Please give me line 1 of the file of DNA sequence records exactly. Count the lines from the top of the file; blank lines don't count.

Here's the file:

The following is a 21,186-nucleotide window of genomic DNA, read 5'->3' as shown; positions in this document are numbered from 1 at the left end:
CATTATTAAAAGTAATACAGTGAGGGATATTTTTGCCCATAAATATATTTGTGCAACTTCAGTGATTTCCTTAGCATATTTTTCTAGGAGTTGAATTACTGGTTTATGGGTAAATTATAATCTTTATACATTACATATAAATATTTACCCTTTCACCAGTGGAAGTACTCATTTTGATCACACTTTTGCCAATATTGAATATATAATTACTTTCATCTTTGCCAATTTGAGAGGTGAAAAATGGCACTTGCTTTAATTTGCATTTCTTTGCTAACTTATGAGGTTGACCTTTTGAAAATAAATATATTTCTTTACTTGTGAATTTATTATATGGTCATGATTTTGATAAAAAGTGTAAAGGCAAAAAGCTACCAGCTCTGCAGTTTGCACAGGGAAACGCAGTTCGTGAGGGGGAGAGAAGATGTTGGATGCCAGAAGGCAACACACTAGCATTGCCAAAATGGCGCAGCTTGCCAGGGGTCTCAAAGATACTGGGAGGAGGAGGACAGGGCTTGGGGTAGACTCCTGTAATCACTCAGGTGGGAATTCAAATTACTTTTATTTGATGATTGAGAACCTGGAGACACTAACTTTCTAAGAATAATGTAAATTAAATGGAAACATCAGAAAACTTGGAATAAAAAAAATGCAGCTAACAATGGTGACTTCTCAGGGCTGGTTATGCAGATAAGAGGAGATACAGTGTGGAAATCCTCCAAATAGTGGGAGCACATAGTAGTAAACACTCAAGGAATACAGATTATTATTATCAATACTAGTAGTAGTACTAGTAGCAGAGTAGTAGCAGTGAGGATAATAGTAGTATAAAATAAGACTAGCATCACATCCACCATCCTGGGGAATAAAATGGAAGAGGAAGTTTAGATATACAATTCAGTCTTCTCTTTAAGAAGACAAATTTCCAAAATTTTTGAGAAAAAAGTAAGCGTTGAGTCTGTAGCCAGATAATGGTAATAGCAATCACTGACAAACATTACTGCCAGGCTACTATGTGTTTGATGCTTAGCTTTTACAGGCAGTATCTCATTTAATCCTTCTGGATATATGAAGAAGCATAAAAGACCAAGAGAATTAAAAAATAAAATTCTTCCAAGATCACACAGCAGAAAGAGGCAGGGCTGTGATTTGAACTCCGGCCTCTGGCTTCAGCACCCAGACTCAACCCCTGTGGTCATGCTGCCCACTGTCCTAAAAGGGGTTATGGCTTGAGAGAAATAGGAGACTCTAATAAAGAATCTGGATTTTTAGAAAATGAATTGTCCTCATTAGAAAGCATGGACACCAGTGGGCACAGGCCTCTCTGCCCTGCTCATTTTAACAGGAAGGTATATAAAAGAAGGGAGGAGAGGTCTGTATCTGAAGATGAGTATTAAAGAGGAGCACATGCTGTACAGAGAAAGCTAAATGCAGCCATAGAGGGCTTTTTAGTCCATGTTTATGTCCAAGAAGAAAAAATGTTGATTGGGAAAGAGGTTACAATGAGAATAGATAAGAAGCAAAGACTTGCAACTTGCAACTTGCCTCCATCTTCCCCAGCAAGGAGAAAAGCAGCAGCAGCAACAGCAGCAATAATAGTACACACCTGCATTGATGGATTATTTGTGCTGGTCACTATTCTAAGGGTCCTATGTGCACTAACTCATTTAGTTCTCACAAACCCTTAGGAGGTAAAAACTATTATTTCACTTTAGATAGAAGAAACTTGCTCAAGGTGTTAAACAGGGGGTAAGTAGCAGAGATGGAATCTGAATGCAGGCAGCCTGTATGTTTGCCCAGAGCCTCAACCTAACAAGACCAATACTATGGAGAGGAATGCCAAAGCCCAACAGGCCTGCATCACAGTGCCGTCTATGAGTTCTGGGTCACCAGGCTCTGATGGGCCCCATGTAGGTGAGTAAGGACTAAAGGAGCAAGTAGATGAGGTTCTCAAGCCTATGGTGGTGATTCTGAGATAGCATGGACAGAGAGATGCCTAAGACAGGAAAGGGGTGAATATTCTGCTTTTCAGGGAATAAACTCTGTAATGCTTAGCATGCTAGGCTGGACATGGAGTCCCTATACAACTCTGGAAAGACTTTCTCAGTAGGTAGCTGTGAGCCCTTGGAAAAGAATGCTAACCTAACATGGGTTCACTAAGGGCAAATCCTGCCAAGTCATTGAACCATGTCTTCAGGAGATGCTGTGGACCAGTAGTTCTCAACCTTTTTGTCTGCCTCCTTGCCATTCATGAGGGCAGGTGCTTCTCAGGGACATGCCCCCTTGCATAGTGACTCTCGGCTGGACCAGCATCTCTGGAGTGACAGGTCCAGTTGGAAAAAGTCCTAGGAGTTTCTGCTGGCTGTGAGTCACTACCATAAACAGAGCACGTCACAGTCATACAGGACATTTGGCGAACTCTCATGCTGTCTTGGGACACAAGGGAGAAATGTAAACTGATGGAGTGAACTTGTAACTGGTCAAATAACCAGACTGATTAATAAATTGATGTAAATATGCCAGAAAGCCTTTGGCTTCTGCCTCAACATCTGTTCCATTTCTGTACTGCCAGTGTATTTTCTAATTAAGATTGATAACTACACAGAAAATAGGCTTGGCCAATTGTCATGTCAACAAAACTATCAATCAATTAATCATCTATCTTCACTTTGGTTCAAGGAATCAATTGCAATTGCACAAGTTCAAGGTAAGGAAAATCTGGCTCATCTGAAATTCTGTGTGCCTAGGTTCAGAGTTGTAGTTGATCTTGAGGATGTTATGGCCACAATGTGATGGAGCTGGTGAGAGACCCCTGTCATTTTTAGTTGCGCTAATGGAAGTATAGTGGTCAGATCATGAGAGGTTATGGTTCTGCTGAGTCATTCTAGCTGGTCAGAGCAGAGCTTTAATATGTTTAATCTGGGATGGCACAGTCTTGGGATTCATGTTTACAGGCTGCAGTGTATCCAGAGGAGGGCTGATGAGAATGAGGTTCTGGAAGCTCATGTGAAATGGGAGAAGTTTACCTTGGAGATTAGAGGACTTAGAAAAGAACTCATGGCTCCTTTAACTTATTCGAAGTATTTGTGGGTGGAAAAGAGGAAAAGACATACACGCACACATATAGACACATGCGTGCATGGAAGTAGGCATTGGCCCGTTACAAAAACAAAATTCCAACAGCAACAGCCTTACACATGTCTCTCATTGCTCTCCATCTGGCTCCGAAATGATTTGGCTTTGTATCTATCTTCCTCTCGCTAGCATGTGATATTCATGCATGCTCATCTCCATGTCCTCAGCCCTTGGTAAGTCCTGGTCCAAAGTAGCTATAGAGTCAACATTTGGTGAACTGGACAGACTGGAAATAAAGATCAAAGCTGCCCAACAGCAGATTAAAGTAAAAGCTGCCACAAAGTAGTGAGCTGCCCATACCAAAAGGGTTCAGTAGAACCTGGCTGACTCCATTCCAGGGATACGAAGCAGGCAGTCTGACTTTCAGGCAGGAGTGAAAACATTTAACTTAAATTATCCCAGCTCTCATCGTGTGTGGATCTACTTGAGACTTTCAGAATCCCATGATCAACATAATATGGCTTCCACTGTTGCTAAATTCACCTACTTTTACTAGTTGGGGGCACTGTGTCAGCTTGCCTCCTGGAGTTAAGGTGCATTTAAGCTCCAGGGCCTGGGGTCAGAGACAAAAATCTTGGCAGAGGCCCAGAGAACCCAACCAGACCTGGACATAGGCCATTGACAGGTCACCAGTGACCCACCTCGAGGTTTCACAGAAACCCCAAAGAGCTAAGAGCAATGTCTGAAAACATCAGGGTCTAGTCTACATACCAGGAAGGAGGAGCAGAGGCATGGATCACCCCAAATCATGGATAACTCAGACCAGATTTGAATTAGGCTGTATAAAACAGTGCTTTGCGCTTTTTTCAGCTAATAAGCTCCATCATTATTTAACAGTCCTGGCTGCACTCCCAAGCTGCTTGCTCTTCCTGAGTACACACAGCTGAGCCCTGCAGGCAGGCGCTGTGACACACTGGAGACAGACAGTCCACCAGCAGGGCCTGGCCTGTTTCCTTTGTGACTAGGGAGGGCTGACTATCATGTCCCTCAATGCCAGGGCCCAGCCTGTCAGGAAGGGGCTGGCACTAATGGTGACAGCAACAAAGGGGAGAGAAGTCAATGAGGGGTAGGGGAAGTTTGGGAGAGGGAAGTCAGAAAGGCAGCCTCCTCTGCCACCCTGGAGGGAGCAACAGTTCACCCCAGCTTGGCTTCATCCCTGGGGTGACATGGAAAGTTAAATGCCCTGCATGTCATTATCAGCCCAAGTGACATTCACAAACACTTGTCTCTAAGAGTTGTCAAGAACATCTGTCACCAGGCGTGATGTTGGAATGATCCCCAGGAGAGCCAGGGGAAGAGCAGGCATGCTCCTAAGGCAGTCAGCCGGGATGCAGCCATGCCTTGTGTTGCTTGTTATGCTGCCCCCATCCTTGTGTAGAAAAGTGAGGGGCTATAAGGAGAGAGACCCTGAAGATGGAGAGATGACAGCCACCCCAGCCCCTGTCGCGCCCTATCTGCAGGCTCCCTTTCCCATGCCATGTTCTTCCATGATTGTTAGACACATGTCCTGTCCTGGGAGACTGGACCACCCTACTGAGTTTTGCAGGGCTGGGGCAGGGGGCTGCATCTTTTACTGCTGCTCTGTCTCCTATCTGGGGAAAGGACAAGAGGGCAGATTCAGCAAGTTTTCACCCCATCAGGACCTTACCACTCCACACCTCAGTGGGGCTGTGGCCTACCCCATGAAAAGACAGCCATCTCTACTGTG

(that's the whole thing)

The following is a 21,186-nucleotide window of genomic DNA, read 5'->3' as shown; positions in this document are numbered from 1 at the left end: